Attorney-General Christopher Finlayson travels to Singapore and Malaysia tomorrow for a series of ministerial meetings about countering terrorism and senior law officer matters.
“International cooperation on countering terrorism and other issues affecting our national security is crucial in the current global environment,” Mr Finlayson said. “We value our engagement with countries in the South East Asia region on these matters.”
Mr Finlayson is being hosted in Singapore by the Minister for Home Affairs and Law. He will also meet with the Attorney-General and Chief Justice.
He will then travel to Kuala Lumpur where he will meet with the Deputy Prime Minister and Minister of Home Affairs.
“New Zealand has a long history of cooperation with Singapore and Malaysia in a range of areas and I look forward to this opportunity to discuss important counter terrorism and Attorney-General matters,” Mr Finlayson said.
Mr Finlayson will be accompanied by New Zealand’s Ambassador for Counter Terrorism Carl Worker.
The Attorney-General announced today that an appointment round for Queen’s Counsel will take place in 2017.
Appointments of Queen’s Counsel are made by the Governor-General on the recommendation of the Attorney-General and with the concurrence of the Chief Justice. The Governor-General retains the discretion to appoint Queen’s Counsel in recognition of their extraordinary contributions to the law in fields other than advocacy.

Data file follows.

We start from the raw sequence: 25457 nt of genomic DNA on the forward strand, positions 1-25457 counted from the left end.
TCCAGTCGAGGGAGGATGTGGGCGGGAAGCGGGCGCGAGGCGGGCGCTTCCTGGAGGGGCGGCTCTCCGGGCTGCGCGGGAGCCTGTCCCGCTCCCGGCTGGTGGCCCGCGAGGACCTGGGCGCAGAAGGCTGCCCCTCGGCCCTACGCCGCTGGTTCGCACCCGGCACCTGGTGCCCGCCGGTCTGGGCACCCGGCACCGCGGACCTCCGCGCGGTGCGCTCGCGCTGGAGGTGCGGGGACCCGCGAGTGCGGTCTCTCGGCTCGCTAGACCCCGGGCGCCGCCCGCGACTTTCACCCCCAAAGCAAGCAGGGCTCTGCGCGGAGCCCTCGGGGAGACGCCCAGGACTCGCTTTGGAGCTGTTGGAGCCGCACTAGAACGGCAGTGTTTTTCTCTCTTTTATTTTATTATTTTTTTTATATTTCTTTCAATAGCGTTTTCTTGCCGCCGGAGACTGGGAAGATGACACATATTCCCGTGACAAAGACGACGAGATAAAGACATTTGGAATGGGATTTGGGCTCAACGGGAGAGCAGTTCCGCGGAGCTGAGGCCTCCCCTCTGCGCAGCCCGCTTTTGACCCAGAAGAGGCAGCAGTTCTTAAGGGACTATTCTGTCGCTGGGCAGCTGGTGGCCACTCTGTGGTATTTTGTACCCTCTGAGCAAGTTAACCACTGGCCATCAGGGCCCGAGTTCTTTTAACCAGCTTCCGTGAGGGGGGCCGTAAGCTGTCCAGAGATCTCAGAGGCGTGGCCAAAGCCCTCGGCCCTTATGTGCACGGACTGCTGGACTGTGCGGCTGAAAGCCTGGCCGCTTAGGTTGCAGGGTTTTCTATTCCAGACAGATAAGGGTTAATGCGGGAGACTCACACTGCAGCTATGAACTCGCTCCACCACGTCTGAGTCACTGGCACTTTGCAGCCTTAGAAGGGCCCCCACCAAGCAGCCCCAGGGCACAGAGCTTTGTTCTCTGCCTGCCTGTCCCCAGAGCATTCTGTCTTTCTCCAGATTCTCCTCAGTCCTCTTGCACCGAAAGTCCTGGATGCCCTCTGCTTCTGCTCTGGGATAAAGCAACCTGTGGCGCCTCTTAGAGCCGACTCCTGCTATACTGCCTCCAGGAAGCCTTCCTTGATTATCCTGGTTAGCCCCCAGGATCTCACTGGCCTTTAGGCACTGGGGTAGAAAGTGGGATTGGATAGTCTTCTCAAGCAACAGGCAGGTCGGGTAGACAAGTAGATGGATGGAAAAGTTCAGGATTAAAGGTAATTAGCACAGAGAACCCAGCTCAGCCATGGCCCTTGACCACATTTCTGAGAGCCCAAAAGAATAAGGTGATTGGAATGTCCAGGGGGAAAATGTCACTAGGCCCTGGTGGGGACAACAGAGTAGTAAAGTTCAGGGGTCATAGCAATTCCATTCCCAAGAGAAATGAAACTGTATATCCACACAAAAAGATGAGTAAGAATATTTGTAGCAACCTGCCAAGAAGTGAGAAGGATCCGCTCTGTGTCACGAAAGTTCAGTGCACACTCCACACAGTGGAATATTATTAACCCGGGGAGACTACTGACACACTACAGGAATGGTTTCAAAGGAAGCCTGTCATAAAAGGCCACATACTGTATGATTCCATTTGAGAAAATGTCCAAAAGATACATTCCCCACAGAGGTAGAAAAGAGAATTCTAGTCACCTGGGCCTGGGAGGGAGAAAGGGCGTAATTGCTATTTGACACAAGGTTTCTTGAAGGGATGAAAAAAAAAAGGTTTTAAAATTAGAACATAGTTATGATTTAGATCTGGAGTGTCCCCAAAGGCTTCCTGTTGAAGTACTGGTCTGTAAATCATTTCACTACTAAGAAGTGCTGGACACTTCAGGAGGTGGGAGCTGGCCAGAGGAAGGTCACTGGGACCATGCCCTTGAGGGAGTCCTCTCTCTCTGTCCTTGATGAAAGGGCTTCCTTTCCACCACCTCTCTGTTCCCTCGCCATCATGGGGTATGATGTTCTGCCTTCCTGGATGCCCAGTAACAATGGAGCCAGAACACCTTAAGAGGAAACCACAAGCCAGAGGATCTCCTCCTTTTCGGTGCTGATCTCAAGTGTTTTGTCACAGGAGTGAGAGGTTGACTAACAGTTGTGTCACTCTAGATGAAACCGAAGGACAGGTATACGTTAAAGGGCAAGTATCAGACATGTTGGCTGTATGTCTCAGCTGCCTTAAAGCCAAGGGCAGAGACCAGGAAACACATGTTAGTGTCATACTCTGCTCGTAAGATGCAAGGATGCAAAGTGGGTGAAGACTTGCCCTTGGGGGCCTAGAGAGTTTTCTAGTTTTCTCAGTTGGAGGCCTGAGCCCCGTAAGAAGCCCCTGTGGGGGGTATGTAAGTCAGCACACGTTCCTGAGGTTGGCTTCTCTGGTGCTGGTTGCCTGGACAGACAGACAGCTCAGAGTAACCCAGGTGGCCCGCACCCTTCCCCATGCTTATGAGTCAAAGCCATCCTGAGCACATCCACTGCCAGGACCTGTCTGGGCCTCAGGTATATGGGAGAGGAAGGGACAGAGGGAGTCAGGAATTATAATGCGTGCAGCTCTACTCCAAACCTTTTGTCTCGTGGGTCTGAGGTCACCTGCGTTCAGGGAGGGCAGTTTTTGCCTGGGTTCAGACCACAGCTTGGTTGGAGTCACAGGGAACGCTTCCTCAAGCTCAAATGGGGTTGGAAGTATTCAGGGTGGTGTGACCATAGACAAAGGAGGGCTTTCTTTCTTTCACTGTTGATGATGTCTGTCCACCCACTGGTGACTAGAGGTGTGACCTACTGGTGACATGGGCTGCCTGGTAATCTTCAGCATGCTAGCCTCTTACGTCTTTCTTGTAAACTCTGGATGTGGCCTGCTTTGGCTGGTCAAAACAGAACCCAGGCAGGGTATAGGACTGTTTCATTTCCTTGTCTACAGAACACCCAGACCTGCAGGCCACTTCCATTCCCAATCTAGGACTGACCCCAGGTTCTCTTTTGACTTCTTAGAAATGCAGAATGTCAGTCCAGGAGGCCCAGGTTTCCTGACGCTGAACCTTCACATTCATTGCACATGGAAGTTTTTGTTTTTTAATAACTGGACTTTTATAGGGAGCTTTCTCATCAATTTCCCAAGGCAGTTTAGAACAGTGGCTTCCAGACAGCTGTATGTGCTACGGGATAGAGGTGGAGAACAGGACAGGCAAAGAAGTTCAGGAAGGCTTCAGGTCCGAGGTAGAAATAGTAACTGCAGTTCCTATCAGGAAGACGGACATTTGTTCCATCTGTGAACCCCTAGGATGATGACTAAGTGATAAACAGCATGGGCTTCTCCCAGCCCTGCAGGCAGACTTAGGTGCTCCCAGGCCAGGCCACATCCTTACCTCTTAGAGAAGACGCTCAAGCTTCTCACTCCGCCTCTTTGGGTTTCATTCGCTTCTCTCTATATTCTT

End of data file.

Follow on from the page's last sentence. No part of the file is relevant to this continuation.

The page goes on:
The Chief Justice and the Attorney-General have issued Guidelines for Candidates. The Guidelines (and an application form) are available at www.crownlaw.govt.nz and set out the criteria for appointment and other information about the appointment process.
The regulations set a fee of $500 for applicants, reflecting the costs of the appointment process.
Applications for appointment as Queen’s Counsel open on 27 February 2017. Applicants must use the application form which should be sent electronically to the Solicitor‑General no later than 27 March 2017.
The Solicitor-General will consult with the New Zealand Law Society and the New Zealand Bar Association regarding the candidates.
It is expected appointments will be made in early June 2017.
Legislation to modernise and bring together important law underpinning contracts and commercial transactions passed its third reading in Parliament today, Attorney-General Christopher Finlayson said.
“This has been a major statute revision exercise,” Mr Finlayson said. “The substantive law has not changed but the rules contained in 11 contract and commercial Acts, some dating back to 1908, have been revised and consolidated into a single piece of legislation.
“The law is clearer and easier to understand which will help reduce regulatory costs for both individuals and businesses.
“This Government is committed to an accessible, clear and up-to-date statute book which is why we introduced the triennial statute revision programme in December 2014.
“The Contract and Commercial Law Bill was the first bill on the statute revision programme and work is underway to identify other areas of law that would benefit from this programme in the future,” Mr Finlayson said.
The Contract and Commercial Law Act 2017 comes into force six months after Royal assent.